The worldview here is subversive Humanism: Mankind is the measure of all things, and human life is more worthy to experience than heaven or the supernatural. Demigod Perseus, (half man, half god) goes on a journey to save mankind from the destruction of the gods giving up on man. Zeus creates men in order to give the gods strength through their prayers, but men turn from the gods for their own glory, so Zeus lets out the wrath of Hades and the underworld to cause them to turn back to the gods and pray in their suffering.
The worldview of this movie is that this world holds more value than the afterlife. Perseus prefers his humanity and living in this world than in taking the offer to live with the gods. Deity is as petty and capricious as humanity, so why bother with them? One recurring phrase that emphasizes the theme is “One day, somebody’s got to take a stand. One day, somebody’s got to say enough.” I guess that means enough of the gods meddling in our lives because that’s pretty much what everyone complains about throughout the film. Another statement by Andromeda: “The gods need US! They need our prayers! What do WE need the gods for?”
The protagonist, Perseus, being the man of both worlds is the one struggling between which world is a better one, and he chooses the world of humanity over the gods, which is the message of the storytellers. I am reminded of the movie Troy, that made the same point that the gods have no power, they are merely religious beliefs, only humans actually accomplish anything by their own choices and this life is all that matters. Only in this movie, deity is real but it is STILL not worthy of the human experience.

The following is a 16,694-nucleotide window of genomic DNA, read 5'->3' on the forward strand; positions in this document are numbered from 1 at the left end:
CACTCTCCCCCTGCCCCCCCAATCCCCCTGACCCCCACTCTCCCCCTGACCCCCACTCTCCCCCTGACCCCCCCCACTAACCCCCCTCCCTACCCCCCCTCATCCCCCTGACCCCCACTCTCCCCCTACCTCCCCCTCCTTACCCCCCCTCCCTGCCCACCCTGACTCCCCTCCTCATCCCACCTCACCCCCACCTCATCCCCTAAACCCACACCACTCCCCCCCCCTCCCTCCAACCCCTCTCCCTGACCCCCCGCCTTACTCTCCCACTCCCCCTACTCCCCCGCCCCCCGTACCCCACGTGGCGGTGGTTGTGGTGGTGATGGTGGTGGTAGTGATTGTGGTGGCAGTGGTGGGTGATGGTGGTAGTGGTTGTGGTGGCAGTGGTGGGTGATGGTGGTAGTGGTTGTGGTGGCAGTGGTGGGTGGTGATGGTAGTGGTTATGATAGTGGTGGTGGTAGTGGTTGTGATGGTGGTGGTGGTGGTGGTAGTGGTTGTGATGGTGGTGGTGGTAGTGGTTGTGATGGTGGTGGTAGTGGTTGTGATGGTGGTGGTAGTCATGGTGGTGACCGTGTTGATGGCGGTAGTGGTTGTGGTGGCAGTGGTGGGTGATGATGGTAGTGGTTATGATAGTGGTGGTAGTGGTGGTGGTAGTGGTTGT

When faced by Zeus, Perseus tells him about his men, “We live, we fight, we die for each other, not you.” When asked if he wants to go live with the gods in a safe heaven, Perseus replies, “I’ve got everything I need right here.” In this mythology, the gods feed off of men’s prayers. They need men or their powers fade. Hades even says, “It’s mankind who holds the keys to Hades’ rise. Only men can stop it.” Gods in this system are more like exalted humanity than transcendent deity. In fact, I think they are anthropomorphisms of social construction. In other words, they are real in the story, but the story is about showing how they are impotent or without ultimate authority in this life. In the beginning of the movie, someone shouts, “This is the age of man!” in defiance of the gods. I think this movie is a humanistic subversion of religion as reliant upon man, as the measure of all things. Man is “growing up” into his own by freeing himself from the capriciousness of deity in control of his life.
In an interesting apparently deliberate contrast with Christianity, Zeus says “I wanted men to worship me. But I didn’t want it to cost me a son.”